What is Group Cycling?
Group Cycling is a term for
indoor, group-stationary cycling usually led by a certified instructor. It
is a non-impact workout that can be enjoyed by participants of all ages and
fitness levels. Utilizing a specially designed stationary bike, Group
Cycling classes target both the body and mind in a unique exercise program.
Group Cycling is an exercise program that utilizes a specially designed
stationary bicycle and a series of cycling movements that provide the
participant with both a physical and mental workout. The Group Cycling bike
is designed to mimic an outdoor bicycle ride. The bike has fixed gear-racing
handlebars, pedals equipped with clips or cages and an adjustable bike seat.
The intensity of your workout can be adjusted by manipulating the resistance
knob, which is located on each Group Cycling bicycle.
A typical Group Cycling program lasts about 40-60 minutes and is led by a
Group Cycling-certified instructor. During the workout, the instructor uses
a variety of visual and auditory techniques to motivate the class.
Participants are often led through a simulated bike ride, where they may
encounter steep hills and rolling pastures. The participants are able to
make adjustments on their cycles, which correspond to the difficulty of the
Like other well-planned aerobic workouts, Group Cycling classes should begin
with a warm-up routine and end with a cool-down segment that includes
Who can participate?
People of varying ages and fitness levels can enjoy Group Cycling. It is
considered a non-impact sport, meaning it will not place undo stress on the
body's joints. Group Cycling is non-competitive, so people of various
fitness levels can enjoy this workout together.
How many calories does it burn?
Research has shown that an average 40-60 minute Group Cycling workout will
burn about 500-800 calories. The amount of calories burned by each
individual will vary, depending on the intensity and duration of the
Group Cycling can enhance cardiovascular fitness and improve muscle tone and
exercise endurance. Group Cycling works various muscle groups, including the
quadriceps, hamstrings, calves, hips and abdominal muscles. The Group
Cycling participant determines the intensity of the workout, which fosters a
non-competitive class atmosphere. For those who want to enjoy cycling year
round, Group Cycling classes are not affected by outside weather conditions.
Group Cycling is a great way for the outdoor cycling enthusiast to stay in
shape year round.
Group Cycling does not require that the participant learn any complicated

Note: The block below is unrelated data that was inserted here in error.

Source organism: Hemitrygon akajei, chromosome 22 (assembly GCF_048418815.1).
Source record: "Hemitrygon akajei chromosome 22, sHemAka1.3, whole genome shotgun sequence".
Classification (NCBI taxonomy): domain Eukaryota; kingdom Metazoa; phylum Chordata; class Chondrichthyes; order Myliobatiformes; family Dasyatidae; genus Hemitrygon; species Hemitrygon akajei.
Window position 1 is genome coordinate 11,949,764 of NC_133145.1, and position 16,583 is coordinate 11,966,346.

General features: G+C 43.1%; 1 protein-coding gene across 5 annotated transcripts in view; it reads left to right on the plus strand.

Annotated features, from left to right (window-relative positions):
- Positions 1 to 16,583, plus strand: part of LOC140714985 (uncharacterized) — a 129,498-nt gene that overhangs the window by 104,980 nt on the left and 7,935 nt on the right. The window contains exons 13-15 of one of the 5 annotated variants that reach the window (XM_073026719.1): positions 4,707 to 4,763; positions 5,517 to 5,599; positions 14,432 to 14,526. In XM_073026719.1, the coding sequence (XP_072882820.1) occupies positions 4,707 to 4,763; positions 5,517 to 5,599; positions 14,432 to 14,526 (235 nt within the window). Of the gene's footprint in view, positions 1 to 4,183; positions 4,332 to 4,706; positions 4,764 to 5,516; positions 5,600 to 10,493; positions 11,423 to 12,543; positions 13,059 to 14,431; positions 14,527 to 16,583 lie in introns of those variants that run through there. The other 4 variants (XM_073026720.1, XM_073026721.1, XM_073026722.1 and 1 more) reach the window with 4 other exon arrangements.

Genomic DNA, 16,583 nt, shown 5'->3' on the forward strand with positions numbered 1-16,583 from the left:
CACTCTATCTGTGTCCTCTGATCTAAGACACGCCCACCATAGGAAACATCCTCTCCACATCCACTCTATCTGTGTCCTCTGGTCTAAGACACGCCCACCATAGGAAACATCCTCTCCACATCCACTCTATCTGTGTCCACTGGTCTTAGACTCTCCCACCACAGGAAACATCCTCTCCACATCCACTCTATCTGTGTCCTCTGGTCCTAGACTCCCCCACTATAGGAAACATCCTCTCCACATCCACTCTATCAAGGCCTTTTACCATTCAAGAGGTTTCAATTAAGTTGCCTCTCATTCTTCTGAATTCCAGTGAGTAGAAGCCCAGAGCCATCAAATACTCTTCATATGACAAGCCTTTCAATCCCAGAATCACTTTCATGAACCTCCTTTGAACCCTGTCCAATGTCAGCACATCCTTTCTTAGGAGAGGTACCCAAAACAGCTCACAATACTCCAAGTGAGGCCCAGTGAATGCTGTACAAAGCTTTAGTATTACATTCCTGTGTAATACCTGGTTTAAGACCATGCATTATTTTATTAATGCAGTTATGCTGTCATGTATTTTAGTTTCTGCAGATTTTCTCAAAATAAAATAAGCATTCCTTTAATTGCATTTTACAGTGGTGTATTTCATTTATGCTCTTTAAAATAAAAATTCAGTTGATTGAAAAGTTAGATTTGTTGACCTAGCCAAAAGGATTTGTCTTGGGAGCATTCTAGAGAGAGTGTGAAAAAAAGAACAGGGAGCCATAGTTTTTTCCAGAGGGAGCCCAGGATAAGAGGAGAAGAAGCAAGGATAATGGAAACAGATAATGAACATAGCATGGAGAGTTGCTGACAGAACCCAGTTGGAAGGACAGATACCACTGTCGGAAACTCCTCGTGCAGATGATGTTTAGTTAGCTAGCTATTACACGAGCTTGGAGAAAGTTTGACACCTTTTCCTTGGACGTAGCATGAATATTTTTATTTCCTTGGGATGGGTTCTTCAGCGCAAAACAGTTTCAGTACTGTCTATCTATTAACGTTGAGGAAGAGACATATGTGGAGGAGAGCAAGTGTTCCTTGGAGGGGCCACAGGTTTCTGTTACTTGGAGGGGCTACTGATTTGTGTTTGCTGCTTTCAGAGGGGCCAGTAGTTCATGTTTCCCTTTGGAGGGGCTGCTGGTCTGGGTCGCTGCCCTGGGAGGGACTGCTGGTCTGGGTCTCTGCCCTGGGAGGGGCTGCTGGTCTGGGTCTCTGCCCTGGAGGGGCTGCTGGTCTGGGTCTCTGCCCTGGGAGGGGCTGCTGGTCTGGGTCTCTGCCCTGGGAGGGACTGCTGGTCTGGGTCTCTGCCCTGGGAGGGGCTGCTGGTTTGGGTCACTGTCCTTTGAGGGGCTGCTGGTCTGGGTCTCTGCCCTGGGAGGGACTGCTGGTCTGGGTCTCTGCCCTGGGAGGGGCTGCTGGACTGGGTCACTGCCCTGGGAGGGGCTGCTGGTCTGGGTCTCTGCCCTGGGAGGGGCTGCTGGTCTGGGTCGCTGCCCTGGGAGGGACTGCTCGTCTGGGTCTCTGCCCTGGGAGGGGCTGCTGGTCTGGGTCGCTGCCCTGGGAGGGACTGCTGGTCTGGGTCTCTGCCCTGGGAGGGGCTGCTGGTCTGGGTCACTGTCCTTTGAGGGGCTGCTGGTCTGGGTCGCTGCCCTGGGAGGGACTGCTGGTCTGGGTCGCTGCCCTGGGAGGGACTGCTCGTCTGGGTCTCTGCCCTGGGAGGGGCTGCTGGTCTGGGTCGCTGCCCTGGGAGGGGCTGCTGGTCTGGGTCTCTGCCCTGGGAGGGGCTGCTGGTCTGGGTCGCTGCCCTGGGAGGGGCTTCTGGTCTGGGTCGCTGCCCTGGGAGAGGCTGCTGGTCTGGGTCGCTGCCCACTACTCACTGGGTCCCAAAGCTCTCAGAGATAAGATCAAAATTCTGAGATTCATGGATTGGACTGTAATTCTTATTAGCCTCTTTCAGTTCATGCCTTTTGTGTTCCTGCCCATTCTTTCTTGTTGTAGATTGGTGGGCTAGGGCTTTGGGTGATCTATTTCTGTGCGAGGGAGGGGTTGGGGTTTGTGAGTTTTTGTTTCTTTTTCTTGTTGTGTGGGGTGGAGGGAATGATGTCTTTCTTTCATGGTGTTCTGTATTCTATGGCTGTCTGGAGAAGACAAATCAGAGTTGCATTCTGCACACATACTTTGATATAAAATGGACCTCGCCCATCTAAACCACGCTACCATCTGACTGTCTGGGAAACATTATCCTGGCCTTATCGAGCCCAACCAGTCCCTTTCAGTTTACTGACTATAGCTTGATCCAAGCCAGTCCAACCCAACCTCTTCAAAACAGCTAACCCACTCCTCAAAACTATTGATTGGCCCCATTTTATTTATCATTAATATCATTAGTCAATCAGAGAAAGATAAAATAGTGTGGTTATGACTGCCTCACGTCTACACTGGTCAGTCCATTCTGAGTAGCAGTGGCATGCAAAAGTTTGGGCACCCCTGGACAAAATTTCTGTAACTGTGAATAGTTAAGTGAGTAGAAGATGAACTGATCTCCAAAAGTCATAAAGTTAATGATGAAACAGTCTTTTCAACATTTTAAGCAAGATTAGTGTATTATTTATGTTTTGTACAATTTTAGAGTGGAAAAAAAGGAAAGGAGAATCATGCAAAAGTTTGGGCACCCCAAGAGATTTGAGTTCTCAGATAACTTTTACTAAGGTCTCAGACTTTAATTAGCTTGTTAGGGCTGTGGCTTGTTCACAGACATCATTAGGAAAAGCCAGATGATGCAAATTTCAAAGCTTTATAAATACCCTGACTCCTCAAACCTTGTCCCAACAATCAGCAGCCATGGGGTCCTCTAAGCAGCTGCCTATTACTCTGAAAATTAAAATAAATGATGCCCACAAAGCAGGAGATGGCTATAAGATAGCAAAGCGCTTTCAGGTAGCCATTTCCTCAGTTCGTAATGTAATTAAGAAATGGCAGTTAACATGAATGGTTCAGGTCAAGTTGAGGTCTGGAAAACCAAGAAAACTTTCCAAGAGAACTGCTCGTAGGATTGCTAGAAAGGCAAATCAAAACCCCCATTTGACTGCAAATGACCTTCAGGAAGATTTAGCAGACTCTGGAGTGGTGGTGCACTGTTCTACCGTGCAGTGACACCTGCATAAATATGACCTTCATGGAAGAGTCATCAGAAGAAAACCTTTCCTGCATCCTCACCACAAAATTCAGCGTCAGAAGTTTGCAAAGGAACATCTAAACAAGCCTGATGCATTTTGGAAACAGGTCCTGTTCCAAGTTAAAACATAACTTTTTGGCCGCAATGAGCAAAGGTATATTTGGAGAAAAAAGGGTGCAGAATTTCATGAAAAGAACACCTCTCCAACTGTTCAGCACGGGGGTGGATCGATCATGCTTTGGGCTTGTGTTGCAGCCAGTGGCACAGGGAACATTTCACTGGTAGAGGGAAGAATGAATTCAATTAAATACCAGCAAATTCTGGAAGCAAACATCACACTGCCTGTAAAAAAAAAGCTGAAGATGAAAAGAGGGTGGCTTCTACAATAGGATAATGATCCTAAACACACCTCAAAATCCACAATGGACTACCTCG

dance steps, such as some other aerobic workouts do. This eliminates the
"intimidation factor" that is associated with certain aerobic workouts.
Guidelines for safe Group Cycling
The Group Cycling program is not difficult to learn. The following
guidelines are recommended for all participants:
1. Consult with your physician before beginning any new exercise program.
Pre-existing health conditions, past injuries, certain medications and other
factors can all influence your ability to safely participate in a new
2. Before beginning a Group Cycling, become familiar with the bicycle. Learn
how to stop the pedals from moving in the event of an emergency.
3. Be sure that the bike is properly fitted and you feel comfortable before
you attempt to ride it during a class.
Seat height: Your knees should be slightly bent when positioned at the
bottom of the stroke pedal.
Handlebar height: Start with the handlebars at a higher level and adjust
them downward as you begin to feel more comfortable riding the bike. Your
elbows should be slightly bent, with your arms in a comfortable distance
from the handlebars.
4. Begin your ride at a
comfortable pace and gradually increase it as you become more used to the
5. If you should begin to feel dizzy or faint, slowly stop pedaling, and
inform the instructor immediately.
Equipment and gear
Cotton shirts and socks are recommended for most aerobic workouts because
this type of fiber is good at absorbing moisture. Stiffer-soled shoes are
recommended for spinning.
For soreness after riding, use a padded cycling short or gel seat. Both of
these items can be found in sporting goods departments and specialty stores.
A 16-ounce, sport-cap water bottle must be used during the workout.
If you tend to perspire heavily during a workout, it is a good idea to bring
a towel along for the ride.
Enjoy your Class! Questions
may be directed to Kim Medica, Group